Friday, August 24, 2012

Shatner's back

Even a broken clock is right twice a day. And I get to be right once a year.

Back in January, I wrote...
"My guess is that the marketing executives at Priceline, much like Pamela Ewing, will wake up from a year from now to find William Shatner's character in the shower, ready to go for another season. And this will all have been just a bad dream."
Well it hasn't been quite a year and it's on a beach not a shower, but here he is, alive and ready to resume his place as the spokesperson for Priceline.

Or is he?

My guess is yes, but not in every spot. He'll come around often enough to keep the connection alive, while they create other spots around other ideas hoping to find a campaign that can outlive the character who just won't seem to die.

Until then if all the Negotiator spots are as good as this one, I'm going to enjoy having him back.

Wednesday, August 22, 2012

Seinfeld's back

Not the show. The comedian.

And not on NBC, but the web.

I guess if you're a millionaire celebrity who doesn't need the money, you can indulge yourself and create a second show about nothing...


It's not must-see TV for everyone, but I like it.

It features interesting cars and the kind of conversations only friends can have. It's nicely shot and edited. And it's not interrupted by advertising. Because it is an ad.

It's an original series designed to attract viewers to a website called Crackle is Sony Pictures Entertainment website that lets you watch movies and tv shows for free – if you don't mind watching ads.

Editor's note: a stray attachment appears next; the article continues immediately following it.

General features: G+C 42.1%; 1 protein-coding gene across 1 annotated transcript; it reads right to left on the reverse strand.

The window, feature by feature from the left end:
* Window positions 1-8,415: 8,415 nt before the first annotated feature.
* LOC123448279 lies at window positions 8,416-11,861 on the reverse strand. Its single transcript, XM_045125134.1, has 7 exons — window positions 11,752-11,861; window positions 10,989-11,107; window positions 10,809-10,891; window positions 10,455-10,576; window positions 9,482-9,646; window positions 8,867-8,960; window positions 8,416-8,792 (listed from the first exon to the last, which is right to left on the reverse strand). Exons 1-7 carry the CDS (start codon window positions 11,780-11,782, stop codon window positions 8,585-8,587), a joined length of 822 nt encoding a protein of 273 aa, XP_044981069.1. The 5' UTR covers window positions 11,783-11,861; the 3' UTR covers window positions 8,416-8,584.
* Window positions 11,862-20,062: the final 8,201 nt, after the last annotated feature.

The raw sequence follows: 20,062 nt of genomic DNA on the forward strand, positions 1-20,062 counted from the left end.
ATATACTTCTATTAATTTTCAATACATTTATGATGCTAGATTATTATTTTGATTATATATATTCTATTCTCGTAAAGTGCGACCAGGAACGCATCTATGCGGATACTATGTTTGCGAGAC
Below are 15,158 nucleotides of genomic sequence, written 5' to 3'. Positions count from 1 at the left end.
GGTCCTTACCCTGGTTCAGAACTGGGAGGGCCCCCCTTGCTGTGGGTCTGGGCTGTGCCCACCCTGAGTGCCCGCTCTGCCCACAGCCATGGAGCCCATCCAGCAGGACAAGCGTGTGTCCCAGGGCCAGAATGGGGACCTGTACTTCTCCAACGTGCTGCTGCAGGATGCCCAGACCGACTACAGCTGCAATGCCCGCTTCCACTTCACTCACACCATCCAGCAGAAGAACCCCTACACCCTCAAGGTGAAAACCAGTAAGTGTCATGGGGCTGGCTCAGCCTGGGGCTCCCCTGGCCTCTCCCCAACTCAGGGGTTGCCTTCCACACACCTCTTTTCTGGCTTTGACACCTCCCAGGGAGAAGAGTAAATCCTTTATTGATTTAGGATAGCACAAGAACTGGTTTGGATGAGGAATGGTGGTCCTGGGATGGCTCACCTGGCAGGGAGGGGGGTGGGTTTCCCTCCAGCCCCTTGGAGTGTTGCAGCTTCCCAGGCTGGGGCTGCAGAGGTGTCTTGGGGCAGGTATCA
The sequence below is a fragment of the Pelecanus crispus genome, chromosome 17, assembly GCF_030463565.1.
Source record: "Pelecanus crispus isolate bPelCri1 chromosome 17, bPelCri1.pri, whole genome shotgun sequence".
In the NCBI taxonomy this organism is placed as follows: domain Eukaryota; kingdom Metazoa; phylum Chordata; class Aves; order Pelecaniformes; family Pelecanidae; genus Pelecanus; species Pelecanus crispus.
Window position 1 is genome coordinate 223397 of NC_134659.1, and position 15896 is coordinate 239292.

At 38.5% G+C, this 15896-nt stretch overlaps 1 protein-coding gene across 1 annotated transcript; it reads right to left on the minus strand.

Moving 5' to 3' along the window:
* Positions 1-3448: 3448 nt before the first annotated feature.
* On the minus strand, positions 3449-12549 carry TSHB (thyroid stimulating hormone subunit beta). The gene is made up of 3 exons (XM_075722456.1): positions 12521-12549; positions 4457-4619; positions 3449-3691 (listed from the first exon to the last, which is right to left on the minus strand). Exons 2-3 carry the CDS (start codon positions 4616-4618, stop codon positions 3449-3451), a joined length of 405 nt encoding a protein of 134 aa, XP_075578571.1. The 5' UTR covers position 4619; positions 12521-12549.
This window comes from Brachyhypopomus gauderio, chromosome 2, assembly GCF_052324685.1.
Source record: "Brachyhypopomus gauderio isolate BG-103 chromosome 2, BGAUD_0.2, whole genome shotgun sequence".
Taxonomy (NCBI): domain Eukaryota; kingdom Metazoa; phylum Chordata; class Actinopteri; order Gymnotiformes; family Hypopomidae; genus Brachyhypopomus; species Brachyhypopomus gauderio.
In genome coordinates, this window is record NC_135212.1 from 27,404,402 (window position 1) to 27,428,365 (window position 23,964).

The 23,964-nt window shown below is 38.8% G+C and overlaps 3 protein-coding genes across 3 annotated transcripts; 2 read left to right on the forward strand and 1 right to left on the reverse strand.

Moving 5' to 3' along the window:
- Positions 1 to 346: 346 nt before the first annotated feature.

Around since 2007 but not available in the U.S. until last year, Crackle is to Sony what Hulu was to NBC. It's a place to put their existing content and serve it up to people who want to watch old movies and TV shows but don't want to pay Netflix.

In addition to up to 10 commercial breaks per film, you also have to be willing to put up with a very limited selection. Currently there are only 307 forgettable movies and 81 TV series, much of it anime. Yes, they have 34 of the original Three Stooges shorts, but until there's more there I probably won't be spending a lot of time on Crackle watching shows (and commercials).

I'll catch Seinfeld's new show on its website here: Comedians in Cars getting Coffee.

Unfortunately Crackle is just another bad product with a great ad campaign.

Addendum: You can read a nice interview with Jerry Seinfeld about the series on Huffington Post.

Monday, August 20, 2012

Not everything online has to be a "conversation"

This week AdAge, that venerable record of all that is newsworthy in advertising and marketing, finally decided that the McDonald's Canada online video series was worth writing about and attempted to suss out why it has been so successful.

For the most part the article is pretty good.

This campaign works because it answers questions people actually have about McDonald's and confronts myths that have been swirling around the brand for ages. It does so in a fairly transparent, straightforward manner. And finally, it does so in a controlled environment.

The marketing folks at McDonald's of Canada, unlike their Southern compatriots, seem to understand that it's okay not to let the brand's detractors hijack their communications. There is no "dialogue" here. Questions are asked and answered. End of story.

Which makes this comment in the article from a social media "expert" so laughable.
Stuart Schwartzapfel, VP-audience insights at social-media agency Big Fuel, warned, however, that too much control is not a ‘better practice.’ McDonald's Canada did not allow users to comment on the YouTube pages, which he said ‘implies dubious intentions,’ as it gives users no space to talk to the brand.
McDonald's intention isn't dubious. It is clear.

They will not allow those who hate McDonald's for whatever reason to undermine this campaign.

It's their brand. Their site. Their Youtube channel. They are allowed to manage the "conversation" and their brand. If someone disagrees with them and wants to say so, they can create their own rebuttal site.

Bravo to McDonald's for showing that brand management is alive and well in the age of "consumer control."